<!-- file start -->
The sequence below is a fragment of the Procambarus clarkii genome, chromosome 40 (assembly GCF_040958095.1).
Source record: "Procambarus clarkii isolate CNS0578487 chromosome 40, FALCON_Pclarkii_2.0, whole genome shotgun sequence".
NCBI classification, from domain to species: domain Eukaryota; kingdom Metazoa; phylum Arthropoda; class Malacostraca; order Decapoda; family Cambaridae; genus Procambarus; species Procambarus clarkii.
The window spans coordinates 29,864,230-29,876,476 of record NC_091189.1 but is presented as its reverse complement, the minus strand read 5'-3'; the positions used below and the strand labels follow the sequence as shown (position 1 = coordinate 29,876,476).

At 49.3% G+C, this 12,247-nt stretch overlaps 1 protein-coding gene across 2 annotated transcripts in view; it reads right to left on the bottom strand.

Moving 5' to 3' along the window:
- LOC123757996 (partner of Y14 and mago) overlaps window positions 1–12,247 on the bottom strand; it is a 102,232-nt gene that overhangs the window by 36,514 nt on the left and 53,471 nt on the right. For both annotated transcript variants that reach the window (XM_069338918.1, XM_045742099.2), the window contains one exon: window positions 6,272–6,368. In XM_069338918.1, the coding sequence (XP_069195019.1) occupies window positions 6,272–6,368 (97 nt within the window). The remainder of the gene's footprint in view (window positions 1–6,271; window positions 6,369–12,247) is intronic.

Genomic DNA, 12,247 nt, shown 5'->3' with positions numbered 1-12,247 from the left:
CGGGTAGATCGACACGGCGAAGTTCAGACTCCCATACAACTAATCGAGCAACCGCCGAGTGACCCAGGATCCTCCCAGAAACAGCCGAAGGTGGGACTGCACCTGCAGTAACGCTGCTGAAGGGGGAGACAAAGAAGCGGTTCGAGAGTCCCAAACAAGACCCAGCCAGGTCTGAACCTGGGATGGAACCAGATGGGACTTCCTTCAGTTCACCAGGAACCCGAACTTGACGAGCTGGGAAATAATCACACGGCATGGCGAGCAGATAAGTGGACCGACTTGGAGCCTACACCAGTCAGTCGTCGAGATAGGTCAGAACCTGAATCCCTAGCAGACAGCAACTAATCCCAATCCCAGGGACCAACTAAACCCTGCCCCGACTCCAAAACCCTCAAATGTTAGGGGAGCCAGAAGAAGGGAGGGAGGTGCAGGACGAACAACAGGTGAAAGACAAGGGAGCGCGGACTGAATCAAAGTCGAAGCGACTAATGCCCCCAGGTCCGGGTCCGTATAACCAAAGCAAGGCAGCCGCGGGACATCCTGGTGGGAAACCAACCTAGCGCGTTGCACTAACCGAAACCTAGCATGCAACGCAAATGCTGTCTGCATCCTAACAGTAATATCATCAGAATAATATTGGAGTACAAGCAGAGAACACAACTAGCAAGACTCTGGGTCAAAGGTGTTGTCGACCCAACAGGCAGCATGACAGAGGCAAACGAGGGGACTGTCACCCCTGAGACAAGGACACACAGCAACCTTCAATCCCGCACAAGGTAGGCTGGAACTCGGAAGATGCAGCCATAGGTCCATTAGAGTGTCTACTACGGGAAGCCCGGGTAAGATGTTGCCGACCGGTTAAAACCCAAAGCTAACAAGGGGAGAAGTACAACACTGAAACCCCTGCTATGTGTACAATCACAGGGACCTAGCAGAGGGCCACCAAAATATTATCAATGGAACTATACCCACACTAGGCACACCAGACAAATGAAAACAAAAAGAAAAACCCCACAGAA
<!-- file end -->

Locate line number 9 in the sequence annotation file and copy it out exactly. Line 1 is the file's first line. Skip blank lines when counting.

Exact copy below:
CGGGTAGATCGACACGGCGAAGTTCAGACTCCCATACAACTAATCGAGCAACCGCCGAGTGACCCAGGATCCTCCCAGAAACAGCCGAAGGTGGGACTGCACCTGCAGTAACGCTGCTGAAGGGGGAGACAAAGAAGCGGTTCGAGAGTCCCAAACAAGACCCAGCCAGGTCTGAACCTGGGATGGAACCAGATGGGACTTCCTTCAGTTCACCAGGAACCCGAACTTGACGAGCTGGGAAATAATCACACGGCATGGCGAGCAGATAAGTGGACCGACTTGGAGCCTACACCAGTCAGTCGTCGAGATAGGTCAGAACCTGAATCCCTAGCAGACAGCAACTAATCCCAATCCCAGGGACCAACTAAACCCTGCCCCGACTCCAAAACCCTCAAATGTTAGGGGAGCCAGAAGAAGGGAGGGAGGTGCAGGACGAACAACAGGTGAAAGACAAGGGAGCGCGGACTGAATCAAAGTCGAAGCGACTAATGCCCCCAGGTCCGGGTCCGTATAACCAAAGCAAGGCAGCCGCGGGACATCCTGGTGGGAAACCAACCTAGCGCGTTGCACTAACCGAAACCTAGCATGCAACGCAAATGCTGTCTGCATCCTAACAGTAATATCATCAGAATAATATTGGAGTACAAGCAGAGAACACAACTAGCAAGACTCTGGGTCAAAGGTGTTGTCGACCCAACAGGCAGCATGACAGAGGCAAACGAGGGGACTGTCACCCCTGAGACAAGGACACACAGCAACCTTCAATCCCGCACAAGGTAGGCTGGAACTCGGAAGATGCAGCCATAGGTCCATTAGAGTGTCTACTACGGGAAGCCCGGGTAAGATGTTGCCGACCGGTTAAAACCCAAAGCTAACAAGGGGAGAAGTACAACACTGAAACCCCTGCTATGTGTACAATCACAGGGACCTAGCAGAGGGCCACCAAAATATTATCAATGGAACTATACCCACACTAGGCACACCAGACAAATGAAAACAAAAAGAAAAACCCCACAGAA